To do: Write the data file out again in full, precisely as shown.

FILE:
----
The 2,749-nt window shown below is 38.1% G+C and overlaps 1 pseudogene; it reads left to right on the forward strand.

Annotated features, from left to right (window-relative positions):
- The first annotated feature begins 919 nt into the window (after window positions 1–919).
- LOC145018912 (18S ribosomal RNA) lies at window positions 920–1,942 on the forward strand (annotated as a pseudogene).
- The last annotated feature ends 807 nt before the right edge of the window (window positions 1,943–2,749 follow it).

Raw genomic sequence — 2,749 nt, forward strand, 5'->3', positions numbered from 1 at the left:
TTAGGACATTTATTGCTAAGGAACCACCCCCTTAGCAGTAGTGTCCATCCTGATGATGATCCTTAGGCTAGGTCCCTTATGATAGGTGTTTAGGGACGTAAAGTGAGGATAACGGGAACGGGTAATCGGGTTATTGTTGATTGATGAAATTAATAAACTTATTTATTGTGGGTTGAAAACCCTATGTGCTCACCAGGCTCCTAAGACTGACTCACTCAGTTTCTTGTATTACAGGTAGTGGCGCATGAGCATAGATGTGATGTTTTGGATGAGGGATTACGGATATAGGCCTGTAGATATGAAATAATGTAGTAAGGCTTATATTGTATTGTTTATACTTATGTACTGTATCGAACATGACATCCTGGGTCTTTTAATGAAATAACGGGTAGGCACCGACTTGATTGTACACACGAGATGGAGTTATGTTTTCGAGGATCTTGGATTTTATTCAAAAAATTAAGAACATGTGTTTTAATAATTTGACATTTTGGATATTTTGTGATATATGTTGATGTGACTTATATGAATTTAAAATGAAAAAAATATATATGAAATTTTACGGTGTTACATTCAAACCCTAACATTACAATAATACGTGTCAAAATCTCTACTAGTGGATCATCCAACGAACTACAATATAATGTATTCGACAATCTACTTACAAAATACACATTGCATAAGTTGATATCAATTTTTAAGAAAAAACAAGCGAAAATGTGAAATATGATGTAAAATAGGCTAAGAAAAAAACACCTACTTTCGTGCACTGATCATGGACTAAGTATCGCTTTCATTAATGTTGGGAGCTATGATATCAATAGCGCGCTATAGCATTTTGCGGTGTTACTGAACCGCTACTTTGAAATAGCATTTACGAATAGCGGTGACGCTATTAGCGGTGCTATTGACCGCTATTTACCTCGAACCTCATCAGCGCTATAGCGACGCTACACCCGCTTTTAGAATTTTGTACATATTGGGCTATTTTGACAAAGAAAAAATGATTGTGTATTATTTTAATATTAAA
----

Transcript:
The 2,749-nt window shown below is 38.1% G+C and overlaps 1 pseudogene; it reads left to right on the forward strand.

Annotated features, from left to right (window-relative positions):
- The first annotated feature begins 919 nt into the window (after window positions 1–919).
- LOC145018912 (18S ribosomal RNA) lies at window positions 920–1,942 on the forward strand (annotated as a pseudogene).
- The last annotated feature ends 807 nt before the right edge of the window (window positions 1,943–2,749 follow it).

Raw genomic sequence — 2,749 nt, forward strand, 5'->3', positions numbered from 1 at the left:
TTAGGACATTTATTGCTAAGGAACCACCCCCTTAGCAGTAGTGTCCATCCTGATGATGATCCTTAGGCTAGGTCCCTTATGATAGGTGTTTAGGGACGTAAAGTGAGGATAACGGGAACGGGTAATCGGGTTATTGTTGATTGATGAAATTAATAAACTTATTTATTGTGGGTTGAAAACCCTATGTGCTCACCAGGCTCCTAAGACTGACTCACTCAGTTTCTTGTATTACAGGTAGTGGCGCATGAGCATAGATGTGATGTTTTGGATGAGGGATTACGGATATAGGCCTGTAGATATGAAATAATGTAGTAAGGCTTATATTGTATTGTTTATACTTATGTACTGTATCGAACATGACATCCTGGGTCTTTTAATGAAATAACGGGTAGGCACCGACTTGATTGTACACACGAGATGGAGTTATGTTTTCGAGGATCTTGGATTTTATTCAAAAAATTAAGAACATGTGTTTTAATAATTTGACATTTTGGATATTTTGTGATATATGTTGATGTGACTTATATGAATTTAAAATGAAAAAAATATATATGAAATTTTACGGTGTTACATTCAAACCCTAACATTACAATAATACGTGTCAAAATCTCTACTAGTGGATCATCCAACGAACTACAATATAATGTATTCGACAATCTACTTACAAAATACACATTGCATAAGTTGATATCAATTTTTAAGAAAAAACAAGCGAAAATGTGAAATATGATGTAAAATAGGCTAAGAAAAAAACACCTACTTTCGTGCACTGATCATGGACTAAGTATCGCTTTCATTAATGTTGGGAGCTATGATATCAATAGCGCGCTATAGCATTTTGCGGTGTTACTGAACCGCTACTTTGAAATAGCATTTACGAATAGCGGTGACGCTATTAGCGGTGCTATTGACCGCTATTTACCTCGAACCTCATCAGCGCTATAGCGACGCTACACCCGCTTTTAGAATTTTGTACATATTGGGCTATTTTGACAAAGAAAAAATGATTGTGTATTATTTTAATATTAAA